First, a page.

FRM Update

July 23, 2018



MBS outperformed Treasuries in a meaningful way this past week, reflecting range-bound interest rates and a steady decline in implied volatility.  15-year MBS spreads to Treasuries tightened 3 to 4 ticks, while 30-year MBS spreads moved tighter by 2 to 3 ticks.  In fact, MBS spreads tightened in four of the past five trading days.  After reaching the widest levels YTD (77bps) near the end of June, 30-year MBS spreads tightened to about 72bps currently.

The marginal outperformance by 15-year MBS vs 30-year MBS can be attributed to the first weekly 2s/10s steepening since May 18, when the 10-year Treasury reached 3.126%, its highest yield since 2011.  The spread between 2s/10s opened at 25bps and closed 4bps higher at 29bps.

The average rates on 30-year fixed and 15-year fixed mortgages remained relatively stable during the past week.  Weekly mortgage applications decreased 2.5% from one week earlier, but loan applications to refinance existing homes rebounded from their lowest levels in over 17 years.  The refinance index improved 2.2% to 979.6 from one week earlier.

Housing starts slumped sharply in June (-12.3%) on weakness in both multi-family (-19.8%) and single family (-9.1%) activity.  Housing permits also slipped, down 2.2% from May; while these data series are prone to volatility, June’s results were notably disappointing.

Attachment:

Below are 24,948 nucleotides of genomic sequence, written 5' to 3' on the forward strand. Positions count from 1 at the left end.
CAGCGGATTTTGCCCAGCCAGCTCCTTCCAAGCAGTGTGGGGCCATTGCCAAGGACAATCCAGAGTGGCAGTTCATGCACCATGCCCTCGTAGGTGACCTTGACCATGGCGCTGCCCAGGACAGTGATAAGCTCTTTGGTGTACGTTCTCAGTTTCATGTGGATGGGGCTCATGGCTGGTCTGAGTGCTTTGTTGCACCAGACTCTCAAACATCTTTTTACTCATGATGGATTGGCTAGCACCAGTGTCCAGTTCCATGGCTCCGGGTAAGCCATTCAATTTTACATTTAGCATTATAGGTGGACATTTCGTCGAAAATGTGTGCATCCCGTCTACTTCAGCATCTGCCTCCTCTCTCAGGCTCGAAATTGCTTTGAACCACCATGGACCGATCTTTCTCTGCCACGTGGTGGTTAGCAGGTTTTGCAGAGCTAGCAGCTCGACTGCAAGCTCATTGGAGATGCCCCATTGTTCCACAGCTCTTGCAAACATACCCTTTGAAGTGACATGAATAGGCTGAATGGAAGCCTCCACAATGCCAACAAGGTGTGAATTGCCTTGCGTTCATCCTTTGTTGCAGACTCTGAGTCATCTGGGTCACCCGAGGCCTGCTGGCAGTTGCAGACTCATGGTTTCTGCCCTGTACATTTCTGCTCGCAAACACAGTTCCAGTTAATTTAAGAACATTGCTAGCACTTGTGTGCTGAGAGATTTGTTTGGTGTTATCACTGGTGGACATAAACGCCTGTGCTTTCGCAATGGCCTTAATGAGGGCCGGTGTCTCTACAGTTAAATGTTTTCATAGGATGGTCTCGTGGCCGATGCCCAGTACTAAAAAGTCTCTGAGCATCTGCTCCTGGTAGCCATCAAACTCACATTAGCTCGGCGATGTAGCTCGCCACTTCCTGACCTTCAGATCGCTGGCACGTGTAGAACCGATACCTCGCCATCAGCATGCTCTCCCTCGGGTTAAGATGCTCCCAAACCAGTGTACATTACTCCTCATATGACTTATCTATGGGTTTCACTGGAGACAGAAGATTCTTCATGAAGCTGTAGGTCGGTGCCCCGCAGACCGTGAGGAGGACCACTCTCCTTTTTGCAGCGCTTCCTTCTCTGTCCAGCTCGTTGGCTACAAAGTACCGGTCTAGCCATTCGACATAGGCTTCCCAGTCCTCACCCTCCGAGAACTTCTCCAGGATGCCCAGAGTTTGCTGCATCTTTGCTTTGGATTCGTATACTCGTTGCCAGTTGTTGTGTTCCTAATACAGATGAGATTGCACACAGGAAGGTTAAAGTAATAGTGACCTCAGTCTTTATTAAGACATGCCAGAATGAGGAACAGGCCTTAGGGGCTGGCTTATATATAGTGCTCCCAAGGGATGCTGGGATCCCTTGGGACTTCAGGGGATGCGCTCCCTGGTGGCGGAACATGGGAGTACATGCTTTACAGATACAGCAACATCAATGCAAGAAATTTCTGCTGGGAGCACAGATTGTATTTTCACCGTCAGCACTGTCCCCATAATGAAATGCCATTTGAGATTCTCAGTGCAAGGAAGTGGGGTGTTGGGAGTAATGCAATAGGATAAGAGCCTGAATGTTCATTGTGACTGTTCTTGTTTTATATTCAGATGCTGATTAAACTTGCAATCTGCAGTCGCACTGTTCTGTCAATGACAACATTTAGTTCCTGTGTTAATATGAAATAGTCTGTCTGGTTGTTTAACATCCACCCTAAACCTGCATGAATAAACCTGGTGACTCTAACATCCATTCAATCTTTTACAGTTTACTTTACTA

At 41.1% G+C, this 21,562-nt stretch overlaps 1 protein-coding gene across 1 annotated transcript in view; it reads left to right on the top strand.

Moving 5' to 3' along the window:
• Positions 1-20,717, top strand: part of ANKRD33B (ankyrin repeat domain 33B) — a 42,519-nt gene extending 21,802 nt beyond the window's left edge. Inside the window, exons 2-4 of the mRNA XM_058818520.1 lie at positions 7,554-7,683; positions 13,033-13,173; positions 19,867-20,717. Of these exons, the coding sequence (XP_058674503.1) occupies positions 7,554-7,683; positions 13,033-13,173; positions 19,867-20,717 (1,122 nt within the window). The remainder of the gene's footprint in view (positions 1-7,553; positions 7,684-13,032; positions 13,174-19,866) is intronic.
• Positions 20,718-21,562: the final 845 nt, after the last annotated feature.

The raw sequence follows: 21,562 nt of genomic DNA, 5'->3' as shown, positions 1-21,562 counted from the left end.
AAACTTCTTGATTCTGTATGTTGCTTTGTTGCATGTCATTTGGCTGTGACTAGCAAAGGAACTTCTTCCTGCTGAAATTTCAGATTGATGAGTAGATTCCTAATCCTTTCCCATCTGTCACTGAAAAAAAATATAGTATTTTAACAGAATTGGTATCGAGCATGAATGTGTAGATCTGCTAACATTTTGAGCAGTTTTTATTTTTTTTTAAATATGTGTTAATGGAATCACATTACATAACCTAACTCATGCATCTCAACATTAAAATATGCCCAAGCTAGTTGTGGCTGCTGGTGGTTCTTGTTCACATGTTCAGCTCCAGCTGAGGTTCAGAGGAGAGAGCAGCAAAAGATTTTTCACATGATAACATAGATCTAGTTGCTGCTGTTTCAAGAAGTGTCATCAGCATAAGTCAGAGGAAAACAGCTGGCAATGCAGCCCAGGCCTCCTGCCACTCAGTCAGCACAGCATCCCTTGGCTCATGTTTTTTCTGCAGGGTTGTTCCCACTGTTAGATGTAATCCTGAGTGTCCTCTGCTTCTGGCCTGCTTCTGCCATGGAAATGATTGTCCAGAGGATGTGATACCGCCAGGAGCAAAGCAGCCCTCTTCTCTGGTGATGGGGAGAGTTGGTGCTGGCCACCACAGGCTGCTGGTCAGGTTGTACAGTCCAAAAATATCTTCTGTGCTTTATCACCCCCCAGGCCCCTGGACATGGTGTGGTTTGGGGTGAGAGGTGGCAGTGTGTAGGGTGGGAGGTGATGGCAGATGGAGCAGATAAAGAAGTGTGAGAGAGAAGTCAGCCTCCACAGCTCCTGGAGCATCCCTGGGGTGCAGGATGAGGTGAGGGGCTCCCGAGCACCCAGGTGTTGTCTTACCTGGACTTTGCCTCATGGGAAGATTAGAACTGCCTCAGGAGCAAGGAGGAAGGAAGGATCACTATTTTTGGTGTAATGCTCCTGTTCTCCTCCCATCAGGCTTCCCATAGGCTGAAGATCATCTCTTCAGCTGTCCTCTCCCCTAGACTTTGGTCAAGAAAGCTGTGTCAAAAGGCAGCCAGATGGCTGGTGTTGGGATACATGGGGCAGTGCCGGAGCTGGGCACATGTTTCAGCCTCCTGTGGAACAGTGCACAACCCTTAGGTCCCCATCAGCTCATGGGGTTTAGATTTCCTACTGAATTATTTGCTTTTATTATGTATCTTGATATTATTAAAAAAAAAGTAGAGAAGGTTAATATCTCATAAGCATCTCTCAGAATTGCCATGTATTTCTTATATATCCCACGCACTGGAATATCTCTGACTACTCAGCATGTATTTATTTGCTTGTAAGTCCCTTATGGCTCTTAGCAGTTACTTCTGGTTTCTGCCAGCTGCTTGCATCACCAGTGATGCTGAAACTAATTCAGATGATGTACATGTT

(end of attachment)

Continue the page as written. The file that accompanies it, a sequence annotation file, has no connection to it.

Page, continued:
Activity was steady last week with investors focused on the following:

 

 

 

 

Mortgage Rates and Refinance Activity

 

 

Housing:

Mortgage Applications: Mortgage applications fell 2.5%, seasonally adjusted, for the week ending 7/13. Refinancing made a modest comeback after retreating for the previous three weeks, as the Refinance Index increased 2.2% from the previous week. 36.5% of the applications received were for refinancing, compared to 34.8% the prior week.  Housing inventory remains significantly lower than a year ago, while interest rates are higher and home prices continue to rise at more than income growth.

Unusually Weak Report on Housing Construction:   Housing starts fell 12.3% in June, a very disappointing report.  Starts were expected to fall 2.2% after a 4.8% increase in May.  The decline was driven by a 19.8% drop in the volatile multi-family category.  However, single family starts also fell an unusually large 9.1%.  The declines brought the YoY rate down to -14.5% for multi-family activity and +0.0% for single family starts.  The weakness was fairly broad-spread with starts in the Midwest falling 35.8%, falling 9.1% in the South, down 6.8% in the Northeast, and off 3.0% in the West. Building permits, the state prior to actual starts, were also weaker-than-expected.  Permits fell 2.2% MoM (exp. +2.2%), which was driven by a 12.5% decline in multi-family permits and a 0.6% drop in single-family.

Home Builder Confidence Holds in July: The NAHB’s Housing Market Index showed home builder confidence was unchanged in July. At 68, the headline index matched its lowest level of 2018 but equaled the average reading since the beginning of 2017. The index tracking current sales was flat with June and matched its lowest level since September. There were offsetting moves in the other two major indexes. The future sales index slipped to match its weakest reading since November 2016, while foot traffic from prospective buyer perked up to its best level since February.  The NAHB’s chief economists said “Builders are encouraged by growing housing demand, but they continue to be burdened by rising construction material costs.”

 

 



Michael S. Erhardt, CPA

Senior Vice President

Investment Strategist

Vining Sparks, IBG

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